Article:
By Andy Dabilis
Under pressure to make at least another 11.5 billion euros in cuts, and possibly more, the Greek coalition government headed by Prime Minister Antonis Samaras is again aiming the axe at workers, pensioners and the poor amid warnings this could be the final opportunity for Greece to make reforms or risk losing international aid.
Ahead of visits Friday and Saturday to meet with German Chancellor Angela Merkel and French President Francois Hollande, Samaras met with Eurozone chief Jean-Claude Juncker. The prime minister is seeking a two-year extension to make reforms and meet fiscal targets, but got no reassurances.
“The ball is in the Greek court,” Juncker said. “This is the last chance and Greeks have to know this.” He said Greece was suffering from a “credibility crisis,” after previous governments failed to go after tax evaders who owe the country more than 50 billion euros, and to privatise state entities.
PASOK and the tiny Democratic Left comprise the coalition led by Samaras, but have been resisting his insistence for more of the austerity measures demanded by the EU-IMF-ECB Troika that have worsened a deep recession, left nearly 2 million people without jobs and is shrinking the economy by 7 percent.
With few options, Samaras is turning again to the same sectors that have borne most of the burden.
The cuts are expected to include further reductions to salaries, a fourth round of slashed pensions and the elimination of auxiliary pensions, which will reduce the lump sum paid to pensioners by 23 percent. Also expected are cuts to salaries in protected sectors, such as workers in state enterprises along with judges, doctors, academics and military officers.
George Stathakis, an economics professor at the University of Crete and advisor to Coalition of the Radical Left (SYRIZA) leader Alexis, said the government has boxed itself in. “Half of what they are talking about is fake,” he told SETimes. “They won’t get an extension.”
Samaras said Greece will stand by its commitments, but told the German newspaper Bild that, “All we want is a bit of ‘air to breathe’ to get the economy running and to increase state income.”
However, the extension may require another 20 billion euros to 50 billion euros in loans.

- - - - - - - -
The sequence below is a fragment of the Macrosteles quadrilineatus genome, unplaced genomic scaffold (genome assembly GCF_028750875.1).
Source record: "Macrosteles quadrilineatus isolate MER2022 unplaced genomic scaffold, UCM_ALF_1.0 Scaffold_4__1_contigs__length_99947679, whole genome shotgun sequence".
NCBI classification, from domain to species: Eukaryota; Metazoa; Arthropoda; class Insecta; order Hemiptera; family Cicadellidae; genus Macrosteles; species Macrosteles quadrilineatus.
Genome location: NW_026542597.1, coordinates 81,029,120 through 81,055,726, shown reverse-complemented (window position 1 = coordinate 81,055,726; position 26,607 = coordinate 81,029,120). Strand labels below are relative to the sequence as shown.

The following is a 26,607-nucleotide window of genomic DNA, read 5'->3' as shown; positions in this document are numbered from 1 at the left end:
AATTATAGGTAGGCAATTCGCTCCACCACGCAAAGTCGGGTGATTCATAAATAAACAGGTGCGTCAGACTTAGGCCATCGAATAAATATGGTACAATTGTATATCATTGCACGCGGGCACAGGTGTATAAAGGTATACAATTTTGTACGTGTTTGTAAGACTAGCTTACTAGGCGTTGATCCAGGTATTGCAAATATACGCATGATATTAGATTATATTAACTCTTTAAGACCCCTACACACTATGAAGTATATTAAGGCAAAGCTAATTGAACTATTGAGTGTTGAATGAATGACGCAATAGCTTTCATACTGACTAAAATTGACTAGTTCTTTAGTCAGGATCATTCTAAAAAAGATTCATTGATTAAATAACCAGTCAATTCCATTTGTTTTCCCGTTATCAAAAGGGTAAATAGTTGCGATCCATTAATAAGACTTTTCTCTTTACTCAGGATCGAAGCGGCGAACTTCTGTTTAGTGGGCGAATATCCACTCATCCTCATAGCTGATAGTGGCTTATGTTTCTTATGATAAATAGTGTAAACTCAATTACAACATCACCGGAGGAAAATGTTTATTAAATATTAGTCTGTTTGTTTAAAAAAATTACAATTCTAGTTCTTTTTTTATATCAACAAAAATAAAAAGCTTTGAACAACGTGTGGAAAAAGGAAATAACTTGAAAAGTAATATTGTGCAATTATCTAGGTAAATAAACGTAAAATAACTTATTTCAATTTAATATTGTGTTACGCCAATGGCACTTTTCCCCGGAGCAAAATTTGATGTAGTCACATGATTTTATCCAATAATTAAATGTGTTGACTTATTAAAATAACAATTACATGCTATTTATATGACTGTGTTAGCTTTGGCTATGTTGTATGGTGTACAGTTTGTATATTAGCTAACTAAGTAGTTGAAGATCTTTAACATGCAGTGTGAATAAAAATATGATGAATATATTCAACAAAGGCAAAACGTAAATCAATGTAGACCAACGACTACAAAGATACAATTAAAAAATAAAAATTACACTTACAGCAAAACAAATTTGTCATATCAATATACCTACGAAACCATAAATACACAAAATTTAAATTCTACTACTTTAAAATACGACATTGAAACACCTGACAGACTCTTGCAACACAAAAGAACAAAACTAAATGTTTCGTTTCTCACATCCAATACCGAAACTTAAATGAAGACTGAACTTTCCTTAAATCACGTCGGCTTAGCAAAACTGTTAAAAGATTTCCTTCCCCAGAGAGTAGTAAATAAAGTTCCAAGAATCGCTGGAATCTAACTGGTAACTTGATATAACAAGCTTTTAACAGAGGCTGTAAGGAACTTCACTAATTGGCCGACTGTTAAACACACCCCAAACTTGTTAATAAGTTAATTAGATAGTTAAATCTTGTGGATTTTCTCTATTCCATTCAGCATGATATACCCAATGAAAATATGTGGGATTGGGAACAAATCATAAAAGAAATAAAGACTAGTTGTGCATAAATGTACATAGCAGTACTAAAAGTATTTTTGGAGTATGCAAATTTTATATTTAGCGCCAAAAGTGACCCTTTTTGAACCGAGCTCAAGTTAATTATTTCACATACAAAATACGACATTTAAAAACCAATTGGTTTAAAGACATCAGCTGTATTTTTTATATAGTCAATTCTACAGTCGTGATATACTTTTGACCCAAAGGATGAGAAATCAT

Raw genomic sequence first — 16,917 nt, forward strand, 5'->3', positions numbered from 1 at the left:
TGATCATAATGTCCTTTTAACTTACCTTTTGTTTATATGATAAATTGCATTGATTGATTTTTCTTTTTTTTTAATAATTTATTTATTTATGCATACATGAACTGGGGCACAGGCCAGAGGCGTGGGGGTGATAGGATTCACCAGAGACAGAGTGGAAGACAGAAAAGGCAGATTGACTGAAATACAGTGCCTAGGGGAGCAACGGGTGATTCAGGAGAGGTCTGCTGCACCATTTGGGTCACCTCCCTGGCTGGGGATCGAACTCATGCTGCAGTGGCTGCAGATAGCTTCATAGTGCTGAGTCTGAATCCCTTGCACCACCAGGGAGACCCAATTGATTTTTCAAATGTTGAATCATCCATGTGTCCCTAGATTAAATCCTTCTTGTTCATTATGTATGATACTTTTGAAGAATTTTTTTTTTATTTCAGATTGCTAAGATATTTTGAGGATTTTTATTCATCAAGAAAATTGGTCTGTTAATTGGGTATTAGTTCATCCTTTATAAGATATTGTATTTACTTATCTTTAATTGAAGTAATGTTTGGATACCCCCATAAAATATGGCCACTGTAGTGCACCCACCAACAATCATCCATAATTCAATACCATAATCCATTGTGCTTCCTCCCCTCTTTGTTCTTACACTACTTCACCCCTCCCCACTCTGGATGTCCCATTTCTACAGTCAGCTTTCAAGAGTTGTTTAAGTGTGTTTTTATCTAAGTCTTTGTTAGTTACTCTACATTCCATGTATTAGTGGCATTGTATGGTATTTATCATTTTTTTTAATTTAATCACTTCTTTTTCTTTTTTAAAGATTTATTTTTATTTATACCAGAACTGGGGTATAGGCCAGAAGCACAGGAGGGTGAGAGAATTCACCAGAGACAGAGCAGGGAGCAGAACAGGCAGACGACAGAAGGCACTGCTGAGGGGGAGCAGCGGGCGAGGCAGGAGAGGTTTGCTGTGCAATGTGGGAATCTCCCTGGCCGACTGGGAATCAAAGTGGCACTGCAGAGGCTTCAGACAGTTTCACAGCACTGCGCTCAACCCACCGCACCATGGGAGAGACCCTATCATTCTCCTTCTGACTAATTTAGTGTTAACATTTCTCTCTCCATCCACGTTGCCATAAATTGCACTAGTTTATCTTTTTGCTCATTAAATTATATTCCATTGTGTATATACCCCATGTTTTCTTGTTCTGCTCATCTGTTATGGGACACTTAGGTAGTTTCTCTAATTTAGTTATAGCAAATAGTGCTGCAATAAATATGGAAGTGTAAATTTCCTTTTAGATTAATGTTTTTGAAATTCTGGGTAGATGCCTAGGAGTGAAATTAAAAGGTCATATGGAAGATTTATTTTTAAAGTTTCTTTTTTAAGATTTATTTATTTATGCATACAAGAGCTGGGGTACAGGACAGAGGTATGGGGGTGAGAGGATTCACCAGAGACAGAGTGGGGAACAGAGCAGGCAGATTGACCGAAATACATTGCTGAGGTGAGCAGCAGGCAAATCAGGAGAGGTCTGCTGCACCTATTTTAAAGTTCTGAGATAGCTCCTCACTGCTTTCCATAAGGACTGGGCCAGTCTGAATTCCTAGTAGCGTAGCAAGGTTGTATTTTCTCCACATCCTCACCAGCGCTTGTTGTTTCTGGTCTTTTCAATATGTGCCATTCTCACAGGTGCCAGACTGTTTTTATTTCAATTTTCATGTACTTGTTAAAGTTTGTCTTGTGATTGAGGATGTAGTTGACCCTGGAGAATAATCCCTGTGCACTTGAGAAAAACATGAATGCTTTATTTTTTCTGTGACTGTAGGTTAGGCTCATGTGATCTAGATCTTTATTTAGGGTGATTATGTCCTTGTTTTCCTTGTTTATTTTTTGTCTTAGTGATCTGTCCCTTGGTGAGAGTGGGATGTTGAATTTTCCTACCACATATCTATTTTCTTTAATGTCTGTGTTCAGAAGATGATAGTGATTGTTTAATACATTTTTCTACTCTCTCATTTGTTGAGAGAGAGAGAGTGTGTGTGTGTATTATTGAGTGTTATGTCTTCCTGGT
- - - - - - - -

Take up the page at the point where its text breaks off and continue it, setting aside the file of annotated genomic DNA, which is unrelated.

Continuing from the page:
Samaras is telling Greeks, who are furious over two years of austerity, they have no choice and that the hardships would be worse if Greece goes back to its ancient drachma.
“The consequences would be a catastrophe for Greece. It would mean at least five more years of recession and push unemployment above 40 percent … a nightmare for Greece: economic collapse, social unrest and an unprecedented crisis of democracy,” the prime minister said.
The government is reportedly set to lay off as many as 45,000 public workers at a further reduced pay for two to three years, although the Troika’s target is to reduce the workforce by 150,000 over that period.
George Tzogopoulos, a research fellow at the Hellenic Foundation for European and Foreign Policy in Athens, told SETimes that the government hasn’t delivered because of a lack of political will.
“Greece needs both austerity and reforms,” he said. “And to go after tax evaders,” who have thus far escaped prosecution. “The easiest thing to do is to go after workers and pensioners,” he said.
The Troika initially estimated as much as 50 billion euros in revenue was possible by selling or leasing state properties and entities, but only about 3.2 billion has been realised. Samaras said he’s even ready to sell or lease uninhabited Greek islands.
Haralambos Tsardanidis, director of the Institute for International Relations in Athens, said Samaras has almost nowhere to go in trying to raise revenues, as Greeks have nearly stopped spending and 68,000 businesses have closed in the last two years.
“They try to find money from public workers and pensioners because they have no other way to make these cuts, and it’s going to be much more than 11.5 billion euros,” he told SETimes.
Still, Tsardanidis said Samaras may be able to buy time if he can convince the Troika that this government is serious. “The short-term objective is to prove Greece has credibility.”
As for the likelihood of more social unrest, “The government knows very well about the social consequences but that’s not their priority,” he said.